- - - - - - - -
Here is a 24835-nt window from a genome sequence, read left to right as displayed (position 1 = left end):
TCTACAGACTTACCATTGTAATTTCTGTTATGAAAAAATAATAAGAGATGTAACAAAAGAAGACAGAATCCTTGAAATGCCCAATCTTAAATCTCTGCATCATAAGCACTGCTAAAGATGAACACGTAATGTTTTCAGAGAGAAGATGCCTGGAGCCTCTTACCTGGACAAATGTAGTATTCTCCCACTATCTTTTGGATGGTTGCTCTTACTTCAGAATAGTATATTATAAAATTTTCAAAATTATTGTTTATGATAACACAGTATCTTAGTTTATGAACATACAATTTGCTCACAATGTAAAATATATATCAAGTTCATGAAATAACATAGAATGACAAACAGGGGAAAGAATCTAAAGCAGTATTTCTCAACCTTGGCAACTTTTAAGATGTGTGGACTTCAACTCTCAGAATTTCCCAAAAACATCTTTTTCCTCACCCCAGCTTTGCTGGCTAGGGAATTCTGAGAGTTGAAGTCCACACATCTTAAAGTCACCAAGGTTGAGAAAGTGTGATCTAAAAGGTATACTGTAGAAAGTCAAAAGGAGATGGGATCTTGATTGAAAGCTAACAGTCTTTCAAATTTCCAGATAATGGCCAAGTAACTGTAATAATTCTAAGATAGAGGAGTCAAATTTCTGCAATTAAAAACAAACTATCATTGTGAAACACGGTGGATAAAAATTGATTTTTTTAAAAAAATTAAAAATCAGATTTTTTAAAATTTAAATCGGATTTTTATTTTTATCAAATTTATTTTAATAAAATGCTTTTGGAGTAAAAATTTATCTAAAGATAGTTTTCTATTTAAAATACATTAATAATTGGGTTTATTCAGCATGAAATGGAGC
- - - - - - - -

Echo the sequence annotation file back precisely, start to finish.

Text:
Here is a 24835-nt window from a genome sequence, read left to right as displayed (position 1 = left end):
TCTACAGACTTACCATTGTAATTTCTGTTATGAAAAAATAATAAGAGATGTAACAAAAGAAGACAGAATCCTTGAAATGCCCAATCTTAAATCTCTGCATCATAAGCACTGCTAAAGATGAACACGTAATGTTTTCAGAGAGAAGATGCCTGGAGCCTCTTACCTGGACAAATGTAGTATTCTCCCACTATCTTTTGGATGGTTGCTCTTACTTCAGAATAGTATATTATAAAATTTTCAAAATTATTGTTTATGATAACACAGTATCTTAGTTTATGAACATACAATTTGCTCACAATGTAAAATATATATCAAGTTCATGAAATAACATAGAATGACAAACAGGGGAAAGAATCTAAAGCAGTATTTCTCAACCTTGGCAACTTTTAAGATGTGTGGACTTCAACTCTCAGAATTTCCCAAAAACATCTTTTTCCTCACCCCAGCTTTGCTGGCTAGGGAATTCTGAGAGTTGAAGTCCACACATCTTAAAGTCACCAAGGTTGAGAAAGTGTGATCTAAAAGGTATACTGTAGAAAGTCAAAAGGAGATGGGATCTTGATTGAAAGCTAACAGTCTTTCAAATTTCCAGATAATGGCCAAGTAACTGTAATAATTCTAAGATAGAGGAGTCAAATTTCTGCAATTAAAAACAAACTATCATTGTGAAACACGGTGGATAAAAATTGATTTTTTTAAAAAAATTAAAAATCAGATTTTTTAAAATTTAAATCGGATTTTTATTTTTATCAAATTTATTTTAATAAAATGCTTTTGGAGTAAAAATTTATCTAAAGATAGTTTTCTATTTAAAATACATTAATAATTGGGTTTATTCAGCATGAAATGGAGC